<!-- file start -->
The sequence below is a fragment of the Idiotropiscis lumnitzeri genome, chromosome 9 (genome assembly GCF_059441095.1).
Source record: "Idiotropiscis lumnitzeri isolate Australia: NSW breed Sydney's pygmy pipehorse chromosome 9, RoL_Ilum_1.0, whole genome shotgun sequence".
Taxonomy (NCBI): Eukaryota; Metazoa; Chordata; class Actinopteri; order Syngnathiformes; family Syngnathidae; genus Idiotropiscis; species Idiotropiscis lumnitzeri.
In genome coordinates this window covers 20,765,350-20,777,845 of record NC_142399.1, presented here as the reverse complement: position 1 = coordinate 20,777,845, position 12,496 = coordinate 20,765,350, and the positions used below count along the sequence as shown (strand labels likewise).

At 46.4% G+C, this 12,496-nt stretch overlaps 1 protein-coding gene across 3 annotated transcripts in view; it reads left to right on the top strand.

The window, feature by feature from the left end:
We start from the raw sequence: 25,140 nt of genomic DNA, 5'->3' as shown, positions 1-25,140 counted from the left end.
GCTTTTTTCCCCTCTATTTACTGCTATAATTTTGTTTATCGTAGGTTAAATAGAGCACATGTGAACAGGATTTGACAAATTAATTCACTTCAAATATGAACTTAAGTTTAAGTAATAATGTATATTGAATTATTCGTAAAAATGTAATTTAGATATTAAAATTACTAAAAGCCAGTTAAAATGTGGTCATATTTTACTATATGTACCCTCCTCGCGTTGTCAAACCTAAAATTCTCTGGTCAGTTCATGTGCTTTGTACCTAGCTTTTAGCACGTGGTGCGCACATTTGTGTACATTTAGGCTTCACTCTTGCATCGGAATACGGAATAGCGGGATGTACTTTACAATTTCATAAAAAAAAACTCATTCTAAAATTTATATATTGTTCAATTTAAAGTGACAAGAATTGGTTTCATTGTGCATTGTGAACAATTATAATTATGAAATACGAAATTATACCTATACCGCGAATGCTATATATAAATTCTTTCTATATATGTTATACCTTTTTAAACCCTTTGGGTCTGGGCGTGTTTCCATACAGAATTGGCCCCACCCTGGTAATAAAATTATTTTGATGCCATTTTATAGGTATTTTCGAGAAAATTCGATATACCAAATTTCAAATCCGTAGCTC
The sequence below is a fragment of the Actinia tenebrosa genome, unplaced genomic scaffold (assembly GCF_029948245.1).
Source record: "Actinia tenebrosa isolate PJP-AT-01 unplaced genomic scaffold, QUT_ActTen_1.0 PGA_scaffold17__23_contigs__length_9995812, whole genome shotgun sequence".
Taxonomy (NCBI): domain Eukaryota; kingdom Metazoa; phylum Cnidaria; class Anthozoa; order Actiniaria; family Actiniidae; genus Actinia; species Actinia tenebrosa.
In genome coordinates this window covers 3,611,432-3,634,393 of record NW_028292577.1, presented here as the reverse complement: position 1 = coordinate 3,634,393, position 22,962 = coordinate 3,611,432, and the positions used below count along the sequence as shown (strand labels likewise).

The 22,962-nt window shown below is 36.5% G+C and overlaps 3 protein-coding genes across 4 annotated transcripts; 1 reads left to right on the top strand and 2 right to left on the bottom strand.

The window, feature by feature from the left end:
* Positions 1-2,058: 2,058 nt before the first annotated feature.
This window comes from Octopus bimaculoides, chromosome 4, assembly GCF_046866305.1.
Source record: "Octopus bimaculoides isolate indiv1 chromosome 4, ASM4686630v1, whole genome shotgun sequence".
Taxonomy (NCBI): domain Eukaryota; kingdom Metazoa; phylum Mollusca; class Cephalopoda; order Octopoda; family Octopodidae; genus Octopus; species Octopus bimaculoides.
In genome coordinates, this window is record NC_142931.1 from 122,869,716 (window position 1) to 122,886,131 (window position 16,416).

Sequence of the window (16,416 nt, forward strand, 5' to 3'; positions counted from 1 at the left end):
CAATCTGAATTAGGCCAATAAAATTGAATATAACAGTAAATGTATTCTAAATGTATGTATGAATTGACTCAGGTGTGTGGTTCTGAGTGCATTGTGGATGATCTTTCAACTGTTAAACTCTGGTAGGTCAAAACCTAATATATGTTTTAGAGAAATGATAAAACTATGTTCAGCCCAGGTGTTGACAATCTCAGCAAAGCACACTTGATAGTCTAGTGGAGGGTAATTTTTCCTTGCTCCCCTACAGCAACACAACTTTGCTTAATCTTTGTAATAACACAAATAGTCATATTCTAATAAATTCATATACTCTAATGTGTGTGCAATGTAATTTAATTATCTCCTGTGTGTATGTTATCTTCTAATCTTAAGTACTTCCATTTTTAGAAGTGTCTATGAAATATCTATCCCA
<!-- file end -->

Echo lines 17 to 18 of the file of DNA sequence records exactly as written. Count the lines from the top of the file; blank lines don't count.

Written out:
Source record: "Octopus bimaculoides isolate indiv1 chromosome 4, ASM4686630v1, whole genome shotgun sequence".
Taxonomy (NCBI): domain Eukaryota; kingdom Metazoa; phylum Mollusca; class Cephalopoda; order Octopoda; family Octopodidae; genus Octopus; species Octopus bimaculoides.